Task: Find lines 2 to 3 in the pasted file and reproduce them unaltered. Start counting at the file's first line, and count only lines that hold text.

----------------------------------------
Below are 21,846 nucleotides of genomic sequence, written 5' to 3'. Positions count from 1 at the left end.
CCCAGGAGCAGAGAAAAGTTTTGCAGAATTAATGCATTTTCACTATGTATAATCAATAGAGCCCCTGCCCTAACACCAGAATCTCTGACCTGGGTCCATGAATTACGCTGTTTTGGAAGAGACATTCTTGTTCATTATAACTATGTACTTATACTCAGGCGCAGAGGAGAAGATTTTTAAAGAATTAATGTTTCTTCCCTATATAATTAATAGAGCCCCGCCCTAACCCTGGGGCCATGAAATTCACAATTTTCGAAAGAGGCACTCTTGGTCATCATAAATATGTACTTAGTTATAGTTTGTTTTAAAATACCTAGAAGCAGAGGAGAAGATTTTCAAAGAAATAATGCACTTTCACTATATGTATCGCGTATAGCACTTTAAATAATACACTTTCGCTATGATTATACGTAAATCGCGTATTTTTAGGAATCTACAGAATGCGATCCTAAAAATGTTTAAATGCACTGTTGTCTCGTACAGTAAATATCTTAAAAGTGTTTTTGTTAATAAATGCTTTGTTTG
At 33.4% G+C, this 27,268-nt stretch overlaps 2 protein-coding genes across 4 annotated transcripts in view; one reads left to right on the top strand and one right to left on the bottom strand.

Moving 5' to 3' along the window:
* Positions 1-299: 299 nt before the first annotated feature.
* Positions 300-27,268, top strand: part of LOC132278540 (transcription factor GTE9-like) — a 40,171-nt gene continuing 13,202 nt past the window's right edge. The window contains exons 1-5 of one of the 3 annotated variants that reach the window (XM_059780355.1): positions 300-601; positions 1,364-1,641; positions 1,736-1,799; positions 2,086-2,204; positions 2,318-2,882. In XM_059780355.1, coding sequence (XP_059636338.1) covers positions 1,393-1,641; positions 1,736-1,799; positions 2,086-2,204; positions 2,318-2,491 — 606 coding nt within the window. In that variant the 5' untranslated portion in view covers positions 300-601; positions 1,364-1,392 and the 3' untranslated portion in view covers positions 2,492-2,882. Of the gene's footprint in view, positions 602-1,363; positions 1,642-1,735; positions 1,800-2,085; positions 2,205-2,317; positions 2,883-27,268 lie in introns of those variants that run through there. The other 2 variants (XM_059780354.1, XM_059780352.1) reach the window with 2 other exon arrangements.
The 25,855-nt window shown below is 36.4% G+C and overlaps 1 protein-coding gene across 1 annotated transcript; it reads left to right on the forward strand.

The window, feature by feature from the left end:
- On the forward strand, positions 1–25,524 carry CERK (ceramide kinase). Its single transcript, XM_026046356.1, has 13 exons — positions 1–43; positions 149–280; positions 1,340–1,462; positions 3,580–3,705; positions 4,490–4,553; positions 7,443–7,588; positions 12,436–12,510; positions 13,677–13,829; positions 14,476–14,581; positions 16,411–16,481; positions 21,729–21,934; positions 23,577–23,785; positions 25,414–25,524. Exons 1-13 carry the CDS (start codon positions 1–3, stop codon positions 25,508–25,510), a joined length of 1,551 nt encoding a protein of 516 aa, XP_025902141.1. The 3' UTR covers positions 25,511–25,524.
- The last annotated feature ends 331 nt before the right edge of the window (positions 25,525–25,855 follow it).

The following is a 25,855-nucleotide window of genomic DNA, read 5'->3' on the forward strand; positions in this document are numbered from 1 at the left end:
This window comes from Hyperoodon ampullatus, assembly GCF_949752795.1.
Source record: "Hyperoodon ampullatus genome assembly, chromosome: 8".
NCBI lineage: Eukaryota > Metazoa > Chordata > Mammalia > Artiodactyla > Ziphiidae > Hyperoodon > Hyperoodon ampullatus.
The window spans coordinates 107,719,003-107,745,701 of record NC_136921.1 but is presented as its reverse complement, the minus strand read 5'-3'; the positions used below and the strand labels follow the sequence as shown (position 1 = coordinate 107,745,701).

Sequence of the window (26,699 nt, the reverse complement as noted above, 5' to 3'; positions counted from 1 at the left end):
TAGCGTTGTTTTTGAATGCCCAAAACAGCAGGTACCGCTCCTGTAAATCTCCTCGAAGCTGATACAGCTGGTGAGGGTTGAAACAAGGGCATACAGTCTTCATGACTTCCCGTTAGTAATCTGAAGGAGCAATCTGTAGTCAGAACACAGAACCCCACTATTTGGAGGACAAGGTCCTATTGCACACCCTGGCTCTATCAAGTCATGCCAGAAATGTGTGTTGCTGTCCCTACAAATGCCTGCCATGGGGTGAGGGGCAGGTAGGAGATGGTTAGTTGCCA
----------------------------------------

CCCAGGAGCAGAGAAAAGTTTTGCAGAATTAATGCATTTTCACTATGTATAATCAATAGAGCCCCTGCCCTAACACCAGAATCTCTGACCTGGGTCCATGAATTACGCTGTTTTGGAAGAGACATTCTTGTTCATTATAACTATGTACTTATACTCAGGCGCAGAGGAGAAGATTTTTAAAGAATTAATGTTTCTTCCCTATATAATTAATAGAGCCCCGCCCTAACCCTGGGGCCATGAAATTCACAATTTTCGAAAGAGGCACTCTTGGTCATCATAAATATGTACTTAGTTATAGTTTGTTTTAAAATACCTAGAAGCAGAGGAGAAGATTTTCAAAGAAATAATGCACTTTCACTATATGTATCGCGTATAGCACTTTAAATAATACACTTTCGCTATGATTATACGTAAATCGCGTATTTTTAGGAATCTACAGAATGCGATCCTAAAAATGTTTAAATGCACTGTTGTCTCGTACAGTAAATATCTTAAAAGTGTTTTTGTTAATAAATGCTTTGTTTG
At 33.4% G+C, this 27,268-nt stretch overlaps 2 protein-coding genes across 4 annotated transcripts in view; one reads left to right on the top strand and one right to left on the bottom strand.